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Men First


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ART [image, unknown] Political protest

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Men first
Pacific Islanders bartered shells for sophistication.
Now they queue up nostalgically to see old pots and
pans. Ben Burt looks at the state of Pacific art.

Unlike the art of the West, Pacific Island art is not a special activity set aside from everything else - it is part of life. It embraces tools, weapons, utensils, images used in religious ceremonies, and displays for entertainment and prestige.

Class divisions which systematically exclude certain people from the creative process have never been a part of the structure of most Pacific islands. Only in the kingdoms of Polynesia, Hawaii and Tahiti were there chiefs and kings powerful enough to employ artists, craftsmen and performers to produce art for an elite. Elsewhere, in New Guinea, Melanesia, Micronesia and much of Polynesia, artists and craftworkers, singers and dancers were, and still are, farmers and fishermen. So are the traditional landowners, politicians and feastmakers. the lawyers, historians and priests, and, at intervals, the government officials and business employees. They live in tribal societies with everyone learning, according to their sex, most of the skills necessary for the material and spiritual welfare of the community.

The most important form of inequality in Pacific societies is that between men and women, and men dominate the arena of artistic creativity. In New Guinea the most striking teams of costumed and painted dancers in the Highlands are male and the carved and painted sacred houses of the Sepik region are built, decorated and used by men. Men made and used the finest costume ornaments of the Solomon Islands and the carved and polished weapons of Fiji and Polynesia. Women may decorate everyday objects like baskets, mats and pottery and dress themselves beautifully on special occasions, or even have their own costumed dances and songs. But in parts of the Solomon Islands only men could dance. In lowland New Guinea women are the audience for the parades and dances of often fearsome spirits which their menfolk impersonate through masks. Although women can look at the decorated sacred houses and canoes they cannot enter.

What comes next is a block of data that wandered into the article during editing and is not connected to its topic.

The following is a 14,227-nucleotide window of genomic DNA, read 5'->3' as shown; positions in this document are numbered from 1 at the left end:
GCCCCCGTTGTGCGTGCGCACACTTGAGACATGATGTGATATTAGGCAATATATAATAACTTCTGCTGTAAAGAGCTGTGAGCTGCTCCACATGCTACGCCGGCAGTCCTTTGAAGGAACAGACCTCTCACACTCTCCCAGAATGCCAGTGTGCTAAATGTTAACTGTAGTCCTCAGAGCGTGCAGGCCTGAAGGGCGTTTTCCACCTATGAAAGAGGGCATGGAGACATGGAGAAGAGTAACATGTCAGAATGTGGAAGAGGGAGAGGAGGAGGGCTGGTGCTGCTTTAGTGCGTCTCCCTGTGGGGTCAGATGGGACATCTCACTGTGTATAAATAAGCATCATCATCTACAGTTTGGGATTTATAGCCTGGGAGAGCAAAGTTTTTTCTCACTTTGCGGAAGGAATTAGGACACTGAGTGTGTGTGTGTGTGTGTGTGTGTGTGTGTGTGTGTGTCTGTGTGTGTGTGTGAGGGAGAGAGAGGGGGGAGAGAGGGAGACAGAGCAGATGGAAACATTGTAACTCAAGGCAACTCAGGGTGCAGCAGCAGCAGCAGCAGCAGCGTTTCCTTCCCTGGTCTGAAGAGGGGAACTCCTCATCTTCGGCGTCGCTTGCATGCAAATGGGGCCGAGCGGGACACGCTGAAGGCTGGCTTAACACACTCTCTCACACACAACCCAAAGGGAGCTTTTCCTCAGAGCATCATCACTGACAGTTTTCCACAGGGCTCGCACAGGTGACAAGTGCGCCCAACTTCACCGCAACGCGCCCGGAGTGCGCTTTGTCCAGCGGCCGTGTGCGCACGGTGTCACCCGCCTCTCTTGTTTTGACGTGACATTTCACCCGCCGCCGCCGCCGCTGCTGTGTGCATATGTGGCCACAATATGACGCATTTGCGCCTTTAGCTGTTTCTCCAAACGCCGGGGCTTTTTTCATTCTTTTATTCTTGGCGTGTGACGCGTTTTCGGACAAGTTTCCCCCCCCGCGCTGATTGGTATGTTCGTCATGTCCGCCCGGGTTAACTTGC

This is all part of the Pacific practice of keeping women and their ‘unclean’ sexual functions separate from the spirits of dead ancestors and other beings whose powers their menfolk invoke to ensure the health and prosperity of their communities.

As in the West, artistic creativity was woven into the power structure of society. Many beautiful objects were difficult and time- consuming to make. The personal ornaments and beads used in the Solomon Islands have to be painstakingly ground and polished from scarce shells. Only rich and influential men could buy or borrow enough to make a full set for themselves and their families to wear at festivals.

In the Solomons shell beads were also used as currency; as in other parts of Melanesia valuable ornaments were among the fine objects given away at festivals, marriages and other occasions to show off the prosperity of the givers. Besides fine carvings there were also great architectural achievements in wood and thatch, huge festivals with pigs to feed the guests and trained dancers to impress them; all required much work and organisation and reflected the strength and success of the community and its leaders.

But community-based Pacific arts are now bending under the pressures of colonialism. The objects and books that decorate Western museums are all symbols of the destruction of a great part of traditional Pacific culture. Not that the Islanders themselves were always unwilling participants in the process. They wanted the manufactured goods and labour-saving devices of the industrial world; the transport, the metal tools, the medicine.

Sometimes they even wanted the political control which has stopped the constant bloody feuding, and the new religions which welcomed women and maybe contained the secrets of the white men’s power. But the price has been the rejection of traditional arts, both because manufactured goods are often so much cheaper and easier to use, and because of the prejudices of the dominant culture which regarded anything traditional as ‘savage’, ‘heathen’ or ‘primitive’.

Slowly, then, the artistic traditions of the Pacific have been eroded and the international culture of the West has begun to replace them. Traditional ornaments have been replaced by fashionable clothes, folk singing by pop music on radios and cassettes, crafted utensils by shiny pots and pans, and religious art by … what? The material enrichment has brought artistic impoverishment.

It is only now that attempts are being made to revive the traditional arts, partly to provide income from tourism but also as a way of reasserting the cultural identity of Pacific islanders and reuniting them with a past culture which is only now beginning to be appreciated. Ironically it is often Western institutions like Arts Festivals and museums which are leading these efforts to reclaim the cultural heritage of the Pacific Islands.

Ben Burt works or the Museum of Monkind, London.

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New Internationalist issue 144 magazine cover This article is from the February 1985 issue of New Internationalist.
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